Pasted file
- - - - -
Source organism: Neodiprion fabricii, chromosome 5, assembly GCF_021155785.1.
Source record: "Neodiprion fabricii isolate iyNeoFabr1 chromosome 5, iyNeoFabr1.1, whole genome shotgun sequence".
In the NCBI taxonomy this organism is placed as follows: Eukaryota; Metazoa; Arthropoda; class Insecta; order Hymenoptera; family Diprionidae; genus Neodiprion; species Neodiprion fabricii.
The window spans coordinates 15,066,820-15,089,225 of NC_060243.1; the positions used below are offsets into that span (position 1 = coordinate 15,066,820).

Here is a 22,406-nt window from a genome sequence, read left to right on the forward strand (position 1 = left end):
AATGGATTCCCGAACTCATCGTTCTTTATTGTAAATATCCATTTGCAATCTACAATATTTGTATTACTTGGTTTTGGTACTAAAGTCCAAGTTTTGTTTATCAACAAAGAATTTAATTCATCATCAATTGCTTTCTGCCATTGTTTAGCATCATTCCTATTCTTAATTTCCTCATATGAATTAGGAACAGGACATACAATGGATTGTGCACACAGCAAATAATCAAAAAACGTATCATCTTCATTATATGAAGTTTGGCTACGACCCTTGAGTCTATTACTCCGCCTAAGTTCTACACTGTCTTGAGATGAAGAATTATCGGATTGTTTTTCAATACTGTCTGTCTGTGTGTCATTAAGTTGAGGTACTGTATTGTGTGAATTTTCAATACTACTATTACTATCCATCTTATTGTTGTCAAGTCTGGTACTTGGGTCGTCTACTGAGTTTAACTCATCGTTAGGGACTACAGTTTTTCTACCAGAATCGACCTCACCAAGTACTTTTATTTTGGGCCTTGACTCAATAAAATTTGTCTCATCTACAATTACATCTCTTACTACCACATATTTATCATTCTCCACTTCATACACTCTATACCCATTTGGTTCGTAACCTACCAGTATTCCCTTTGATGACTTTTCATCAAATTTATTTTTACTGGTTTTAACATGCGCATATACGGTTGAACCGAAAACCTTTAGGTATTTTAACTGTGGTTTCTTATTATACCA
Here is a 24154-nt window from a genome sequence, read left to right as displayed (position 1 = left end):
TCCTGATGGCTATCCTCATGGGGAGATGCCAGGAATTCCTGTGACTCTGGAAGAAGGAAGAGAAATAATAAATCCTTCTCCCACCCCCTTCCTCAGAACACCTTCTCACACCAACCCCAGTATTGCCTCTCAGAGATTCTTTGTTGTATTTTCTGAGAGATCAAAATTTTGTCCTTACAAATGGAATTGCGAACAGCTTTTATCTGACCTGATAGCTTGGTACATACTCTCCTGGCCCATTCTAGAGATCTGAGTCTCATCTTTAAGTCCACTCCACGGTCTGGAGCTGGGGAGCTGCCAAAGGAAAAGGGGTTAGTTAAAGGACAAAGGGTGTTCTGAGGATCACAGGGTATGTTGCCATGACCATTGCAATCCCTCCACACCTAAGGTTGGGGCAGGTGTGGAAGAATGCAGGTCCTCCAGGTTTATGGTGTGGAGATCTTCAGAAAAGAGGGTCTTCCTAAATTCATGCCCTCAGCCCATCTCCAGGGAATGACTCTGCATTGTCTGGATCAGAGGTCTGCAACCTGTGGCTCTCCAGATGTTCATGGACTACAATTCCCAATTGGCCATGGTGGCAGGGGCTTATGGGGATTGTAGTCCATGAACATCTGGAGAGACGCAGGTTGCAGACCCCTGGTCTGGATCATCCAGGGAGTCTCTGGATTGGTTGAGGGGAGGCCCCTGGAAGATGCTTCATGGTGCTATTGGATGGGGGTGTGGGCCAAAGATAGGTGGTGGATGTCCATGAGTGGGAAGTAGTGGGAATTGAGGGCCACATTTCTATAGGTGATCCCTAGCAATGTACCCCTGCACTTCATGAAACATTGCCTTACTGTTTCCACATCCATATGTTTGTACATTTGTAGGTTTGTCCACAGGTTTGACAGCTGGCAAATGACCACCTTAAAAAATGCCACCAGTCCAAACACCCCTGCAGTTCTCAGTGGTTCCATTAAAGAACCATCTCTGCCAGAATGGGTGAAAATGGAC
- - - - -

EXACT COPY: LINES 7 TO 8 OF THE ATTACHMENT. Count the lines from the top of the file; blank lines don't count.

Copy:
Here is a 24154-nt window from a genome sequence, read left to right as displayed (position 1 = left end):
TCCTGATGGCTATCCTCATGGGGAGATGCCAGGAATTCCTGTGACTCTGGAAGAAGGAAGAGAAATAATAAATCCTTCTCCCACCCCCTTCCTCAGAACACCTTCTCACACCAACCCCAGTATTGCCTCTCAGAGATTCTTTGTTGTATTTTCTGAGAGATCAAAATTTTGTCCTTACAAATGGAATTGCGAACAGCTTTTATCTGACCTGATAGCTTGGTACATACTCTCCTGGCCCATTCTAGAGATCTGAGTCTCATCTTTAAGTCCACTCCACGGTCTGGAGCTGGGGAGCTGCCAAAGGAAAAGGGGTTAGTTAAAGGACAAAGGGTGTTCTGAGGATCACAGGGTATGTTGCCATGACCATTGCAATCCCTCCACACCTAAGGTTGGGGCAGGTGTGGAAGAATGCAGGTCCTCCAGGTTTATGGTGTGGAGATCTTCAGAAAAGAGGGTCTTCCTAAATTCATGCCCTCAGCCCATCTCCAGGGAATGACTCTGCATTGTCTGGATCAGAGGTCTGCAACCTGTGGCTCTCCAGATGTTCATGGACTACAATTCCCAATTGGCCATGGTGGCAGGGGCTTATGGGGATTGTAGTCCATGAACATCTGGAGAGACGCAGGTTGCAGACCCCTGGTCTGGATCATCCAGGGAGTCTCTGGATTGGTTGAGGGGAGGCCCCTGGAAGATGCTTCATGGTGCTATTGGATGGGGGTGTGGGCCAAAGATAGGTGGTGGATGTCCATGAGTGGGAAGTAGTGGGAATTGAGGGCCACATTTCTATAGGTGATCCCTAGCAATGTACCCCTGCACTTCATGAAACATTGCCTTACTGTTTCCACATCCATATGTTTGTACATTTGTAGGTTTGTCCACAGGTTTGACAGCTGGCAAATGACCACCTTAAAAAATGCCACCAGTCCAAACACCCCTGCAGTTCTCAGTGGTTCCATTAAAGAACCATCTCTGCCAGAATGGGTGAAAATGGAC